“The Awakening” and double consciousness Kate Chopin’s “The Awakening” is one of the most influential yet controversial literary pieces of its time. It is a staple of American Literature and its breaking down of gender roles along with its unprecedented modernist views make it an essential piece to teach in this class. The journey of self-discovery Edna goes through is one that many college students and young adults can relate to; the search for balance between what society asks of us and our personal desires and dreams. Chopin’s story represents a struggle we can all learn from in some way. The first lesson that students can take from this story is acknowledgment of societal control gender roles placed on people.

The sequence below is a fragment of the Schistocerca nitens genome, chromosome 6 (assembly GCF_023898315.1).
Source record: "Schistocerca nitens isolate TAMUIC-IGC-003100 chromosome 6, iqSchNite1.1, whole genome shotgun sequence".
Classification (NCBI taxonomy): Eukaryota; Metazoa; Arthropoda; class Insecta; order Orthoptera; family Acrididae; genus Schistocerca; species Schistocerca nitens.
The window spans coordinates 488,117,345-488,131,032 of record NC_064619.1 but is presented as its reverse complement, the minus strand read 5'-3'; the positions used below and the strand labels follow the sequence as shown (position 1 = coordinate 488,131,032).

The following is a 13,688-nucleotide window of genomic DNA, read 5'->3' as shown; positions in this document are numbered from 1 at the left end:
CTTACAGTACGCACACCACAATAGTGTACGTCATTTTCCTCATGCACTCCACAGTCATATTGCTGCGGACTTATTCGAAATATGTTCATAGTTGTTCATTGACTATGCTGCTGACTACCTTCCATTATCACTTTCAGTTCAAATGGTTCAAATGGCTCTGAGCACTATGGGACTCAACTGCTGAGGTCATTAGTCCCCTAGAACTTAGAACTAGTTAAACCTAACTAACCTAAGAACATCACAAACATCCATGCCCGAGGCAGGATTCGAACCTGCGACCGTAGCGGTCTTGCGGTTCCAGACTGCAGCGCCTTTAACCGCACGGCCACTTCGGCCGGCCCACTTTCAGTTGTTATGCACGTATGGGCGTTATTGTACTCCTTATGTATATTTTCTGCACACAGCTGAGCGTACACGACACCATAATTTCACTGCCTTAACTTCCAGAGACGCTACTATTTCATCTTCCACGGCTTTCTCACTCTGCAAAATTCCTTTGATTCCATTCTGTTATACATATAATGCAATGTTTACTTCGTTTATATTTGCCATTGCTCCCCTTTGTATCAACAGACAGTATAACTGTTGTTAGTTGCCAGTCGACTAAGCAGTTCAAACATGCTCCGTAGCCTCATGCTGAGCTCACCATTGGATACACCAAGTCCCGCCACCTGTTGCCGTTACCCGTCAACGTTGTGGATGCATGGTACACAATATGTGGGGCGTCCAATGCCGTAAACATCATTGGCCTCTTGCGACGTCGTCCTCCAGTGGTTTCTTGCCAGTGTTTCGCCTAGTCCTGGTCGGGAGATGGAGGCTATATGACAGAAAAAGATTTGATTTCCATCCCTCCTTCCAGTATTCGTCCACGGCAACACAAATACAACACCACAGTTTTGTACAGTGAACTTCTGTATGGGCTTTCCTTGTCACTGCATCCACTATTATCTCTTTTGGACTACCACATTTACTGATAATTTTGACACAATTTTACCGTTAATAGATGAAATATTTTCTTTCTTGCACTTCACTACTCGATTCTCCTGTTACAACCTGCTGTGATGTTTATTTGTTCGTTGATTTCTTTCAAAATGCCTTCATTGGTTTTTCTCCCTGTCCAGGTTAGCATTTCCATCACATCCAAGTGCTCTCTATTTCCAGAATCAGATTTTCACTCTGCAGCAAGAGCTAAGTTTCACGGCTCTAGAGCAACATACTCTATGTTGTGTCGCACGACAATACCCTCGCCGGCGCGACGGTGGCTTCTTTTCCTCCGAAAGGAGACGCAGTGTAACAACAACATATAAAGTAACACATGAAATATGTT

Adina Matos English: Writing for the Humanities Professor Laskin 12/9/2013 Feminism in “Downton Abbey” Television used to be “the vast wasteland” (“When TV Became Art Good-bye boob tube, hello brain food” Emily Nussbaum) but as the world became more cultured and knowledgeable so did television. Series on television became art; “it had already begun to dawn on viewers that television was something that you could not just merely enjoy and then discard but brood over and analyze, that could challenge and elevate, not just entertain.” (Nussbaum) The theme of two worlds clashing and one coming over victorious is re occurring in the humanities such as novels, art, and in this case a television series, which combines words and imagery to relay important meanings to their audiences. Downton Abbey is a British period five seasons, so far, television series drama created by Julian Fellowes. A big theme Fellowes put into the series “is the transition to the world we know today.” (“Julian Fellowes Q&A” Masterpiece, pbs.org) Fellowes explains the themes of leaving the ‘old world’ and entering ‘new;’ I quite deliberately chose a period just before the First World War, when ostensibly this is the old world in which everything is very ordered and everyone knows their place; but in another way, it's on the brink of the modern world. These people are riding in cars and catching trains and making telephone calls and receiving telegrams; and women's rights and trade union rights are starting to disrupt the old order.